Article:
Microsoft CEO stays committed to AI Bots after Tay debacle

By Dina Bass

Microsoft Chief Executive Officer Satya Nadella.
Microsoft Chief Executive Officer Satya Nadella.

Microsoft Chief Executive Officer Satya Nadella said his company is committed to the emerging market for artificial intelligence-based chat software, one week after the company's first Internet chat bot in the US was so manipulated by users that it had to be pulled down.

"It's a simple concept, yet it's very powerful," Nadella said about the strategy the company has dubbed Conversations as a Platform. "It is about taking the power of human language and applying it more pervasively in all our computing."

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In a keynote speech Wednesday at the company's Build conference for software developers in San Francisco, Nadella outlined Microsoft's strategy for conversation-based products working with bots -- software that use artificial intelligence to automate tasks -- as well as tools for developers to create their own.

Nadella has been trying to expand Microsoft's reach and influence in AI, emphasizing how the technology can augment mobile and cloud-computing products. He views the bot strategy as a key way to bring the benefits of artificial intelligence to businesses, consumers and developers.

The CEO predicts such programs will dominate the next generation of computing, replacing apps in some scenarios.

On March 23, Microsoft released Tay, an online AI chat bot designed to mimic the personality of a teenager, to attract millennial users. Yet the company had to yank the program after Internet users taught it to spew racist, sexist and pornographic remarks in what the company called a "coordinated attack" that took advantage of a "critical oversight."

In his keynote, Nadella said the company is taking a principled approach to AI in the wake of Tay's misbehavior. "We want to build tech so it gets the best of humanity not the worst," he said.

A screenshot of Microsoft's AI Bot, Tay.
A screenshot of Microsoft's AI Bot, Tay.

While looking to the future, the company also promoted upgrades to the product it has been most closely identified with for decades -- the Windows operating system. At Build, Windows chief Terry Myerson said Windows 10, released in July, now has 270 million active users. That's four times the adoption pace of the much-maligned Windows 8 and 1.5 times that of the more popular Windows 7.

The Redmond, Washington-based company has pledged that Windows 10 will be on 1 billion devices within two to three years of release. Myerson also announced an update to Windows 10, coming this summer.

For the developers in the audience, Microsoft said it will make it easier to add Windows security features to their websites. By adding a few lines of code, developers can let people authenticate themselves on sites using Windows Hello, the company's secure logon system that uses face scans and fingerprints, rather than passwords.

We want to build technology so it gets the best of humanity not the worst.

The company is also helping developers update their Windows programs with the ability to let people draw inside applications with a stylus. The feature, called Windows Ink, would let a hiker sketch a route on a digital map, and the device would automatically calculate the distance, for example.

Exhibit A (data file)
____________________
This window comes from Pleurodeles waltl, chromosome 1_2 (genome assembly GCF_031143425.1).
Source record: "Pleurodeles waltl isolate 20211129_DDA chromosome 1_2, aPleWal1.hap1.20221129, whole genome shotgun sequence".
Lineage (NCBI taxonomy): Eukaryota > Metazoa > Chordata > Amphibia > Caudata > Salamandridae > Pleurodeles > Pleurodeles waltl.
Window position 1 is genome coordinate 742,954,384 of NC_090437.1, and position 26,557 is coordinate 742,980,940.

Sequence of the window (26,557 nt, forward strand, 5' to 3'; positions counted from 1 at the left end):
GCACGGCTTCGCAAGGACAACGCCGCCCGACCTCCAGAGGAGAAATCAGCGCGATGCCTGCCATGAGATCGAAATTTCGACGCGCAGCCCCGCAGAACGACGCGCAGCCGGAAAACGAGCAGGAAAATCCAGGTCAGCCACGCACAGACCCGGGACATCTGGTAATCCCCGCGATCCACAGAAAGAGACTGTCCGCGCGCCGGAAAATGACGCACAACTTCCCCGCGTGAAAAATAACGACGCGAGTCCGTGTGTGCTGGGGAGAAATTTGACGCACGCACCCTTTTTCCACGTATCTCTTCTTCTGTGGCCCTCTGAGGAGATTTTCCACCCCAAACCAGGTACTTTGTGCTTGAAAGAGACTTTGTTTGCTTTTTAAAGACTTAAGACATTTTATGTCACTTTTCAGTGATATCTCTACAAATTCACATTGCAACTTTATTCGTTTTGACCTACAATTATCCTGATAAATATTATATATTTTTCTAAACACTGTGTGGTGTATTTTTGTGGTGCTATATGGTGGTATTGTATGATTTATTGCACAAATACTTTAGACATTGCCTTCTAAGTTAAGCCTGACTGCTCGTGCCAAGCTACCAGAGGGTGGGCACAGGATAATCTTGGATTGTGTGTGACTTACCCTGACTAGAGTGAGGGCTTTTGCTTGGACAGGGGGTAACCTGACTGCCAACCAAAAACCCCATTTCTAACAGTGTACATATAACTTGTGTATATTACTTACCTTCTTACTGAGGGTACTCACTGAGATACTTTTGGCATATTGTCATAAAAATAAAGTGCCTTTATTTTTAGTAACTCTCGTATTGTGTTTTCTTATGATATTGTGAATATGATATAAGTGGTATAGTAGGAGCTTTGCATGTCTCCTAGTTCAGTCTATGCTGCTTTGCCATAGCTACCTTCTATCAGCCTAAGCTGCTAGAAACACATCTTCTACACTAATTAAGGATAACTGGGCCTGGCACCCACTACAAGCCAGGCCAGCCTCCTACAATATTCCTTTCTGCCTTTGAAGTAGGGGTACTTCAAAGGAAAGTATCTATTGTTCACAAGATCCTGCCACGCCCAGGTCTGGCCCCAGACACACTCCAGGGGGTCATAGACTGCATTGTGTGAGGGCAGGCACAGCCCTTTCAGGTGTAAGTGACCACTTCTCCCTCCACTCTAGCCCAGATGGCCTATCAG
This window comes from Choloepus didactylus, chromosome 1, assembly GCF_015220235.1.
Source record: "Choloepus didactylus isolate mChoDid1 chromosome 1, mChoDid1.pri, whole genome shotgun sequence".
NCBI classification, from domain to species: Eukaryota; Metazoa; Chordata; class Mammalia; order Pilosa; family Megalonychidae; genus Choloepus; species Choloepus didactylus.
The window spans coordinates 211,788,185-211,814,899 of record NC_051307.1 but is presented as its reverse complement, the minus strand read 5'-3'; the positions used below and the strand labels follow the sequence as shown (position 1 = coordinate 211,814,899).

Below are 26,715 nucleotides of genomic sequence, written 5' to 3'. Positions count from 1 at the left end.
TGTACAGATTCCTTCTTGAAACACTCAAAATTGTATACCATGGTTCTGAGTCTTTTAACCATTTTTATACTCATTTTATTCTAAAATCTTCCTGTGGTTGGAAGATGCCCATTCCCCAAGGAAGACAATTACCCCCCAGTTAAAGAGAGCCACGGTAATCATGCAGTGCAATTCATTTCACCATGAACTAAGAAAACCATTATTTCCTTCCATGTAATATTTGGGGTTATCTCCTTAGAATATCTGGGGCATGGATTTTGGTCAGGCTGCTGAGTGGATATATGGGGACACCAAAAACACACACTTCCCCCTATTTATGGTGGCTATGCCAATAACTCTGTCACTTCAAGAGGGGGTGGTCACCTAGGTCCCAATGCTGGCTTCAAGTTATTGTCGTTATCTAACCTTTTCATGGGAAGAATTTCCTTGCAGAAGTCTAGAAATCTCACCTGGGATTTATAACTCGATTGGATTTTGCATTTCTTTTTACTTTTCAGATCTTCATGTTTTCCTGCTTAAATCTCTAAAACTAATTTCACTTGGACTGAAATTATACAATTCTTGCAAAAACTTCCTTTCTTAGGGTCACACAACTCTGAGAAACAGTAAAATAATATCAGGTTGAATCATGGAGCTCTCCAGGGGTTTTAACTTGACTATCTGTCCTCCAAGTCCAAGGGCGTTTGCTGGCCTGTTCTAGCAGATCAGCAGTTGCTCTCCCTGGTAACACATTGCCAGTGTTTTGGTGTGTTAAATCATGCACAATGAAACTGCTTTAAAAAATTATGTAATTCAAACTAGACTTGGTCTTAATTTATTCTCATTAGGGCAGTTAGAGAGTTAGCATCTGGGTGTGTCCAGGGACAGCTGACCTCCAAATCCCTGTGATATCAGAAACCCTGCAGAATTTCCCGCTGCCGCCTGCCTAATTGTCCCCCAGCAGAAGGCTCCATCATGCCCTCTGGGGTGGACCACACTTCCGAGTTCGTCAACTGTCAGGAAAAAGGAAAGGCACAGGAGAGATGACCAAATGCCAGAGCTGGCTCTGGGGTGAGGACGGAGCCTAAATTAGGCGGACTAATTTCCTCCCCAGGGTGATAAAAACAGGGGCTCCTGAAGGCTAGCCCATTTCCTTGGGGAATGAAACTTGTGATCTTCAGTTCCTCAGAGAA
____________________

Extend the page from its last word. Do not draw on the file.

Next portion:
Microsoft isn't the only company pursuing bots. Facebook is opening up its Messenger app to bots that assist with shopping and appointments, and the social-media leader is expected to expand that effort in coming months. The Wall Street Journal reported in December that Google is working on bots, and the AI programs are rampant on messaging services like Slack and Telegram, among others. Tencent's WeChat, one of the inspirations for Microsoft's strategy, has been an early leader.

Bots will be "one of the future tenets of the mobile business," said Michael Facemire, an analyst at Forrester Research Inc. Cortana, and Microsoft's strength with developers, will be an advantage as the software maker embarks on this strategy, he said.

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Microsoft demonstrated its Skype video calling and Cortana digital assistant technology working with bots to do things like book a hotel and schedule deliveries. In one demo, Cortana popped up during a Skype chat to tell the user there was a cupcake delivery bot looking for her. It let this person, Skype executive Lilian Rincon, share her location with the bot and track the confection. During a video discussion about an upcoming conference trip, Cortana worked with a bot created for Westin because it knew Rincon had preferred status at that hotel chain.

Microsoft will also update Cortana so customers can access it without first unlocking computing devices, letting developers integrate it more easily into apps and other gadgets. That may help Microsoft or third-party hardware companies make microphones or other devices that let users ask Cortana to do things for them at home, according to Microsoft executive Yusuf Mehdi. It'd be similar to how people use Amazon.com Inc.'s Echo devices.

Microsoft also showed a video of an artificial intelligence program for vision-impaired customers that answered questions about food and prices on a restaurant menu using a mobile phone camera to read and voice software to speak.

Still, the Tay debacle loomed large over the proceedings.

Though Microsoft plans to recommission the bot once it's been made safer from exploitation, Gartner analyst Chris Howard said the ease and speed of Tay's public re-programming may delay corporate adoption.

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